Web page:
Eber Lopez Ferreira with Alexsandra Oliveira
12 Different Colors from Brazilian Plants
3 Day Workshop and Lecture Session
Sadly this workshop overlapped with the Covid-19 Quarantine Lockdown, so this workshop was held privately between staff and close friends.
Eber Ferreira of ETNO Botanica, a company from Brazil focusing on extracting natural colors from nature through clean and sustainable processes, covered dye extraction processes from 12 native Brazilian plants, while specifically focusing on dyeing plant fibers: cotton, linen & hemp. Eber and Leka taught natural dye application from an industrial perspective, and focused on recreating colors at any weight of fabric. In the future, Slow Fiber Studios staff who attended this workshop will be hosting a review workshop and open sales of ETNO Botanica products to the USA for the first time.
Talk, Show & Tell, and Potluck Social
Visiting Yi Minority people in Sichuan and Yunnan, China
Led by Yoshiko I. Wada, Gao Yu, and Slow Fiber Studios China Study Tour participants, Peggy Osterkamp and Cathy Cerny.
In May of 2019, Slow Fiber Studios ventured into southwestern China to experience distinctive textile crafts and techniques of the Yi Minority people. Join us for group reflections on our experience in Yi-country, witnessing traditional garments and elaborate accessories made using processes and materials specific to the culture and land. The travelers will bring examples of textiles they collected in the communities we visited. This talk begins with a potluck lunch and socializing with textile friends.
Artist TALKS & Afternoon Tea
Han Text in Ethnic Textile & Indigo Work Clothing in Zhejiang, China
Gao Yu from Beijing China
An informal presentation on the work and life of Yoshiko Jinzenji, who is the foremost contemporary quilt artist in Japan and a natural dyer focused on distinctive bamboo coloring from Bali. Her tour-de-force quilt work from 1980 to 2000 chronicles fabric from the renowned textile designer, the late Junichi Arai. She is also well known for the nature-inspired textile making in her Bali studio, which she kept for 25 years working with local artisans. She is a connoisseur of traditional arts and crafts of Japan and China: calligraphy, tea ceremony, cuisine, and incense. She will stage the modern tea ceremony she developed in collaboration with artists and artisans from Asia.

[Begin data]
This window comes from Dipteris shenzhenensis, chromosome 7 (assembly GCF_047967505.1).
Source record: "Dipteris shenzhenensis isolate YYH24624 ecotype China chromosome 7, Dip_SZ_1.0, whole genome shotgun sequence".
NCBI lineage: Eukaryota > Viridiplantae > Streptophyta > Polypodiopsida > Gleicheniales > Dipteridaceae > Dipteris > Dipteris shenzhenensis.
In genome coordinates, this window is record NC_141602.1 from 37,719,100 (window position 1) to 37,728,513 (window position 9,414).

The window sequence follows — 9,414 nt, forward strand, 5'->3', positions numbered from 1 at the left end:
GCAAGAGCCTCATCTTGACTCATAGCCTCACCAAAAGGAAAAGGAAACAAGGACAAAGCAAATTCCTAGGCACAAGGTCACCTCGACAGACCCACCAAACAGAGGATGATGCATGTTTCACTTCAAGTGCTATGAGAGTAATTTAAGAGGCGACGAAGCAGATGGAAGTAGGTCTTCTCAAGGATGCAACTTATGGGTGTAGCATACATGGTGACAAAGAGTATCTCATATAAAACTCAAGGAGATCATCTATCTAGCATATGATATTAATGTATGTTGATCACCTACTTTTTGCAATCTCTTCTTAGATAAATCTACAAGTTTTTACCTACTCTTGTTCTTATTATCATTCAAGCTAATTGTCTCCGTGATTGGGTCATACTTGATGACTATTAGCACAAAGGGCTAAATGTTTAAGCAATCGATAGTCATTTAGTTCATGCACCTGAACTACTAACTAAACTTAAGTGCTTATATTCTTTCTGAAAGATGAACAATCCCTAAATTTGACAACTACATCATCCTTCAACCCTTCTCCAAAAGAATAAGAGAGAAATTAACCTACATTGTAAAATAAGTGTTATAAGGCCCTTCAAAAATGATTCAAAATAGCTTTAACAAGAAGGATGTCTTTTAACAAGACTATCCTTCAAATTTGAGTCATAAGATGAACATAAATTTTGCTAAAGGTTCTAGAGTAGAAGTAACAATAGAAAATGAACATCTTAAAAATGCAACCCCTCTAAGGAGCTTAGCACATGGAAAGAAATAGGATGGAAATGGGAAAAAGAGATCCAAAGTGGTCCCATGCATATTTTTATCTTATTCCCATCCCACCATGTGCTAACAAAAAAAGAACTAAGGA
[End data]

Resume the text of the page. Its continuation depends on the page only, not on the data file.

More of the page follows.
Inspired by his research for upcoming exhibition at Museo Textil de Oaxaca, Gao Yu examined Han characters incorporated into textile designs by minority peoples in China. Most Chinese ethnic groups have no written language so their designs carry cultural stories and beliefs that enrich their lives with colors and patterns. After looking through his family’s collection of Chinese minority textiles, he found that ethnic groups from different regions have adopted the Han characters in distinctive ways. Some convey the original meanings of the characters and others incorporate them as motifs in their traditional design systems. Gao Yu described this rich cultural background and discussed the political and social factors that have influenced the emergence of ethnic-minority motifs within Han-majority China. In the second part of his talk, Gao Yu will introduced a sample of lesser-known indigo-dyed work clothes worn daily by the Han community of Zhejiang Province during the early half of the 1900s.